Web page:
Section 1. Attentive listening
Listening is an active process requiring participation on the part of the listener. Poor understanding results when listeners do not pay attention. Listeners may experience a lapse of attention for a variety of reasons: they may lose interest in the topic or the activity, they cannot keep up with what is going on, they have lost track of their goals for listening, or they are thinking too much about their own own response instead of concentrating on what is being said.
Attentiveness is a necessary condition for understanding. Therefore, you, as the teacher, must find listening activities that keep the students interested and attentive and that provide appropriate challenge. The activities in this section aim to help you develop your students’ attentiveness in three ways:
1. by personalizing the content of the listening activities– activities which are directed at the learners as persons and as active participants have a greater likelihood of maintaining the students’ interest and motivation;
2. by keeping up a flow of the target language; by having the teacher use English (the target language) during activities, exclusively if possible; and
3. by lessening the stress many students may experience in listening activities if they feel they will be called upon to repeat or give detailed oral or written responses.
In this light, the key features of the activities in this section are:
• teacher and students have face-to-face interaction
• the teacher uses immediate, visual, tangible topics
• the teacher provides clear procedures for the learners
• the teacher requires minimal use of written language during the activity
• the learners listen in “short chunks”
• the learners give immediate and ongoing responses
• the learners control the pace of the activity through their responses
There are eight basic activity outlines in this section. Most of the activities have variations which are alternative activities with similar instructional goals.
1. Classroom language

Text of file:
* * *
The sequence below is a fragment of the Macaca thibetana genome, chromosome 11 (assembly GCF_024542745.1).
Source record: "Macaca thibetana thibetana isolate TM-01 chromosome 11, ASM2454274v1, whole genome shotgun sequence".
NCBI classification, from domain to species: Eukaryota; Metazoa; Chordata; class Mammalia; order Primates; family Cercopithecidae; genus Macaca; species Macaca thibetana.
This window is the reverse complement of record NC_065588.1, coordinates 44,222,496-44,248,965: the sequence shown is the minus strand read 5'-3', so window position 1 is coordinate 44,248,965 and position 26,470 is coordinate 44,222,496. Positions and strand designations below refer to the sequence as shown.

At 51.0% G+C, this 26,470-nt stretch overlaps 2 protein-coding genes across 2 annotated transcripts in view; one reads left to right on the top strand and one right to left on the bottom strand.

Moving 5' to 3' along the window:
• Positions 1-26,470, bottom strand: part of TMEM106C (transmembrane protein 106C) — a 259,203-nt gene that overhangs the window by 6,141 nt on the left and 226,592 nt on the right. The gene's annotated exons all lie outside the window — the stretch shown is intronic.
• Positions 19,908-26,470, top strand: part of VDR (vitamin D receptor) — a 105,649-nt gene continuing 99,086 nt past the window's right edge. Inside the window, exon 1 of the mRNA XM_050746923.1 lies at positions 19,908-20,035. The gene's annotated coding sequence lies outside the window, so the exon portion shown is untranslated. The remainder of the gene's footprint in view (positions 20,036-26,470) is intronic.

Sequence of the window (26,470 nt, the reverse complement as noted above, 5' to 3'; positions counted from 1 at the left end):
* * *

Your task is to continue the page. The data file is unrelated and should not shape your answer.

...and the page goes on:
VARIATION 1.1: CLASSROOM MANAGEMENT
VARIATION 2.1: LEADER SAYS
3. Music Images
VARIATION 3.1: SIMILAR TUNES
4. Personal stories
VARIATION 4.1: JUST NARRATION
VARIATION 4.2: VIDEO DOCUMENTARY
5. Questions, please!
VARIATION 5.1: QUESTION PAUSES
VARIATION 5.2: INTERRUPTIONS
VARIATION 5.3: STORY BOARDS
6. Who’s who?
VARIATION 6:1: BLIP!
VARIATION 6.2: EVENT SQUARES
7. Listening skits
VARIATION 7.1: SCENES
VARIATION 8.1: FAMOUS PERSON
While all of the activities are designed for classroom use, they all have direct links to activities outside of the classroom as well. Learners will recognize the links between these activities and “real world” activities such as:
• giving and receiving instructions
• watching documentary programs
• interviewing and being interviewed
• participating in social activities
By coming to participate successfully in the attentive listening exercises in this section, learners will be preparing for participation in these real-world activities as well.
All of the activities in this section are designed for use with students of all levels, from beginning level up to advanced. Activities such as Demonstrations, Who’s who? and Interview will be particularly useful for beginning students. However, students at intermediate and advanced levels will benefit more from these same listening activities provided that they are appropriately graded. In general, all of the attentive listening activities can be graded for more advanced students by:
• increasing the pace of the activity
• increasing the amount and complexity of the language “input”
• following up the activities with opportunities for student production
For example, attentive listening activities such as Questions, please and Listening Skits, both based on stories, are readily adaptable to intermediate and advanced levels by (1) providing a time limit for the activity, (2) making the “input stories” more complex, and (3) using follow-up activities in which the students compose their own stories and skits.
Your students should find that the activities in this section “easy” in that they make few demands on language production (speaking and writing). Especially for learners who have had little exposure to spoken English for communicative purposes, these attentive listening activities may provide learners with the necessary first step for communicative language development.